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Child Abuse Negl. 2015 Mar;41:79-96. doi: 10.1016/j.chiabu.2014.11.016. Epub 2015 Mar 5.

Strong Communities for Children: Results of a multi-year community-based initiative to protect children from harm.

Author information

1
Institute on Family & Neighborhood Life, Clemson University, 2073 Barre Hall, Clemson, SC 29634, USA.
2
Paul Baerwald School of Social Work and Social Welfare, Hebrew University of Jerusalem, Israel.
3
Kempe Center for Prevention and Treatment of Child Abuse and Neglect, University of Colorado School of Medicine and Colorado School of Public Health, USA.

Abstract

This article reports the evaluation results from Strong Communities for Children, a multi-year comprehensive community-based initiative to prevent child maltreatment and improve children's safety. The outcome study consisted of a survey of a random sample of caregivers of children under age 10 in the Strong Communities service area and a set of comparison communities matched at the block group level on demography. Survey data were collected in two waves 4 years apart. Data were collected on (a) perceptions of the neighborhood and neighbors (e.g., neighboring, collective efficacy), (b) perceptions of neighbors' parenting practices, (c) parental attitudes and beliefs (e.g., parental stress; parental efficacy), and (d) self-reported parenting practices. The survey data were supplemented by data on substantiated reported rates of child abuse and neglect per 1,000 children and ICD-9 coded child injuries suggesting child abuse and neglect per 1,000 children. Compared to the non-intervention sample across time, the Strong Communities samples showed significant changes in the expected direction for social support, collective efficacy, child safety in the home, observed parenting practices, parental stress, parental efficacy, self-reported parenting practices, rates of officially substantiated child maltreatment, and rates of ICD-9 coded child injuries suggesting child maltreatment. These promising results, obtained through multiple methods of evaluation, confirm that a community mobilization strategy can shift norms of parents' care for their children and neighbors' support for one another, so that young children are safer at home and in the community. Replications should be undertaken and evaluated in other communities under diverse auspices.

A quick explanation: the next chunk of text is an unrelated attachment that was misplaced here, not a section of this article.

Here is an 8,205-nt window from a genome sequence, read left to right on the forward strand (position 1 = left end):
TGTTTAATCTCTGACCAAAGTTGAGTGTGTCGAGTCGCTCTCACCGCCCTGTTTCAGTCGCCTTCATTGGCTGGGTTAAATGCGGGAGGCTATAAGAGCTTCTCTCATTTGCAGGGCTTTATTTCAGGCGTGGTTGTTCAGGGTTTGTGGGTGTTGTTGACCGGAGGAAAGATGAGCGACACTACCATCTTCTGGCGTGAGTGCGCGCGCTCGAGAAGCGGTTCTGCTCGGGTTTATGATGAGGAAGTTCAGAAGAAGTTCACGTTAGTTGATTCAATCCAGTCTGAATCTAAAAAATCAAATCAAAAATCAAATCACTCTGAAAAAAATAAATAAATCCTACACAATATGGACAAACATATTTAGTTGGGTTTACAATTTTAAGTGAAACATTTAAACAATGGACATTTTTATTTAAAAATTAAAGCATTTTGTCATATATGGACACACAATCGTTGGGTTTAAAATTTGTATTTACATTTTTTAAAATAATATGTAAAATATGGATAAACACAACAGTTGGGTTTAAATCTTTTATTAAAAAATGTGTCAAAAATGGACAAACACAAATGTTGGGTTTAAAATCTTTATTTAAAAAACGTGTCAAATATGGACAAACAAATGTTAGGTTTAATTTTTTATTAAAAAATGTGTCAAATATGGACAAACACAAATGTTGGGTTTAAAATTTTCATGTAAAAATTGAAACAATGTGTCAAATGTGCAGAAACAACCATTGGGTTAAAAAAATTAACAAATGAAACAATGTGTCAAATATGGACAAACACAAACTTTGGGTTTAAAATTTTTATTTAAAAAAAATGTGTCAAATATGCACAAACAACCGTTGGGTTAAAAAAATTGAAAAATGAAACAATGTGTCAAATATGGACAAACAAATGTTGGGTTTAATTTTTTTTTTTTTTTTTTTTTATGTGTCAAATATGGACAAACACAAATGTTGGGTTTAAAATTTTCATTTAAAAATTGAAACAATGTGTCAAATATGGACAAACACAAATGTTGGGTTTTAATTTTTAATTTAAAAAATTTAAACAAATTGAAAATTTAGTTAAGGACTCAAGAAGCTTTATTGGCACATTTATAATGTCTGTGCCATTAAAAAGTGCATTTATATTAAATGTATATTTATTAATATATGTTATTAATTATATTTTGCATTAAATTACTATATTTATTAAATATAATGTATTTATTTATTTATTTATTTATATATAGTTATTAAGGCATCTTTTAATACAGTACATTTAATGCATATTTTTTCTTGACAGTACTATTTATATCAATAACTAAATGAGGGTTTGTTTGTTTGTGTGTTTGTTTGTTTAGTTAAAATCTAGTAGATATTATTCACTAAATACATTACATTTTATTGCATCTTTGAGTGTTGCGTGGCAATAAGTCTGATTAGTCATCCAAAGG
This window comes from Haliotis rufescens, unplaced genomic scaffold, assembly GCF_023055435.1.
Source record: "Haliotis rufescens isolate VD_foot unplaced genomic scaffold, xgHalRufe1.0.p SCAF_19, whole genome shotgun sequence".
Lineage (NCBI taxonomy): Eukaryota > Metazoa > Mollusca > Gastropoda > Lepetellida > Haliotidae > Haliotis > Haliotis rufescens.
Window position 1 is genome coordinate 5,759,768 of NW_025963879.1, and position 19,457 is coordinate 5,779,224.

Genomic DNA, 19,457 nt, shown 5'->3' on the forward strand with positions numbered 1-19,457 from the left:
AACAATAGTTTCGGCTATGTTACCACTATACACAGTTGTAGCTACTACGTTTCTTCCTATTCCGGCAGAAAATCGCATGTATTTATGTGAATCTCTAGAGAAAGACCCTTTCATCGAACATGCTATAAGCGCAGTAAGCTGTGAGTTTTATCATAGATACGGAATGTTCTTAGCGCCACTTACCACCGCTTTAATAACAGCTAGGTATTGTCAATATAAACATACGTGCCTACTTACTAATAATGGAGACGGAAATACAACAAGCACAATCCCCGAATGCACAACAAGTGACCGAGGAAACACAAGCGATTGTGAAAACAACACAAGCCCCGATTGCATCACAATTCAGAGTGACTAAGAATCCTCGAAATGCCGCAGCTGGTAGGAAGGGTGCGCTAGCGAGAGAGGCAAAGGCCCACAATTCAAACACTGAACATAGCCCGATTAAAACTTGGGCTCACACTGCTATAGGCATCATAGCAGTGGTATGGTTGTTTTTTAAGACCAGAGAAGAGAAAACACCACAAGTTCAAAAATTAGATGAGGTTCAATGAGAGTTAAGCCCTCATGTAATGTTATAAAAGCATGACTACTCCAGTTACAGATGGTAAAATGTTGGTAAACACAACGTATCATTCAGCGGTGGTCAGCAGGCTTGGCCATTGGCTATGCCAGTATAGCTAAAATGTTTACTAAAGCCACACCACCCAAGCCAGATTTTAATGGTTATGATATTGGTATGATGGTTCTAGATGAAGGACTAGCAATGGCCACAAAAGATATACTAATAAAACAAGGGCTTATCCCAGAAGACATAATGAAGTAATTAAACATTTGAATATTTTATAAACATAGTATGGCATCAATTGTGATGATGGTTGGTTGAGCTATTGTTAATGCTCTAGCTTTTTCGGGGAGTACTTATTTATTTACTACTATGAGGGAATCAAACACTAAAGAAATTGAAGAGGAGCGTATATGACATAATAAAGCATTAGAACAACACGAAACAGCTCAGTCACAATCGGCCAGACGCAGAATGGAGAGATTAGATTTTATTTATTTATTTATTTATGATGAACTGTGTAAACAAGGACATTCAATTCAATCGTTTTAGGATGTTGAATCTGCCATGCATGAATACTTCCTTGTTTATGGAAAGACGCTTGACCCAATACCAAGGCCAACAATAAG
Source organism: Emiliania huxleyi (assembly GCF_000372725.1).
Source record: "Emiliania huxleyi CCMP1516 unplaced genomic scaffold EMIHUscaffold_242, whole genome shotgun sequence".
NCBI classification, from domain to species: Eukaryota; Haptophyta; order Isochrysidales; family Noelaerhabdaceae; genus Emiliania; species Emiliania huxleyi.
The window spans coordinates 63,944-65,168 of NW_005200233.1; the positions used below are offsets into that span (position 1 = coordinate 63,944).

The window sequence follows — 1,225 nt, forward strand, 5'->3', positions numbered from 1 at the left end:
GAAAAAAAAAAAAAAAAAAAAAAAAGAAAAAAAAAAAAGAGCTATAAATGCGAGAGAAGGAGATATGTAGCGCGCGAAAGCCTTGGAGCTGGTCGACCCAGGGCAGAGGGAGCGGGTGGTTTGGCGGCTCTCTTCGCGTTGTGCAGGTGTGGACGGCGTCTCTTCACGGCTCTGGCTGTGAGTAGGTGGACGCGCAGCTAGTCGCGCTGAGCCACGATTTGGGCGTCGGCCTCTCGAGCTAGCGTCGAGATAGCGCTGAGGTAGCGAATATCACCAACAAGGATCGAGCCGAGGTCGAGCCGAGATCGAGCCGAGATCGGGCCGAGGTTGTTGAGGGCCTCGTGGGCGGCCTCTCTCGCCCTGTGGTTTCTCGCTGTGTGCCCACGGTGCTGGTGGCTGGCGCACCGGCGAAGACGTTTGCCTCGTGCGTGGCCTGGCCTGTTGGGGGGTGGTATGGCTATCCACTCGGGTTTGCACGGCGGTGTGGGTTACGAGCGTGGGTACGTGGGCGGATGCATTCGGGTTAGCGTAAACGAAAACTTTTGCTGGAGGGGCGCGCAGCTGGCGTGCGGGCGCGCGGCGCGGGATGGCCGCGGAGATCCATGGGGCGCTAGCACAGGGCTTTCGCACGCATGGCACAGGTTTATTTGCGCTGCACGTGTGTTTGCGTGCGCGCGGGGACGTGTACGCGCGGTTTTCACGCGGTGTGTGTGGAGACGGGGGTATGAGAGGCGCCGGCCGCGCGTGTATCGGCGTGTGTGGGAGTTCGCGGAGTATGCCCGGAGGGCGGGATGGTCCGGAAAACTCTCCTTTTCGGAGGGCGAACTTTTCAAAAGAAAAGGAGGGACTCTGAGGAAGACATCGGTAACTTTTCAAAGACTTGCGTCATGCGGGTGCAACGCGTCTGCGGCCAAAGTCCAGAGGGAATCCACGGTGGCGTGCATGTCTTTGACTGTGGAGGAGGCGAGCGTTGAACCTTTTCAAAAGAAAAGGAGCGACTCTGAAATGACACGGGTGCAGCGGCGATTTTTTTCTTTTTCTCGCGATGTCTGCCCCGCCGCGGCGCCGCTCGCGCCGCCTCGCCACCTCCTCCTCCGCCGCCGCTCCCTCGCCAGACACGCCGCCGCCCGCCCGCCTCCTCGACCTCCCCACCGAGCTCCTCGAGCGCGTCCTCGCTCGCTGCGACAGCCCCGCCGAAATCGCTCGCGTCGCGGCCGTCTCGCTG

KEYWORDS:

Child abuse and neglect; Child injuries; Child safety; Collective efficacy; Community interventions; Family support; Neighborhoods; Parental efficacy; Parental stress; Parenting; U.S. Advisory Board on Child Abuse and Neglect; Young children

PMID:
25747873
DOI:
10.1016/j.chiabu.2014.11.016
[Indexed for MEDLINE]

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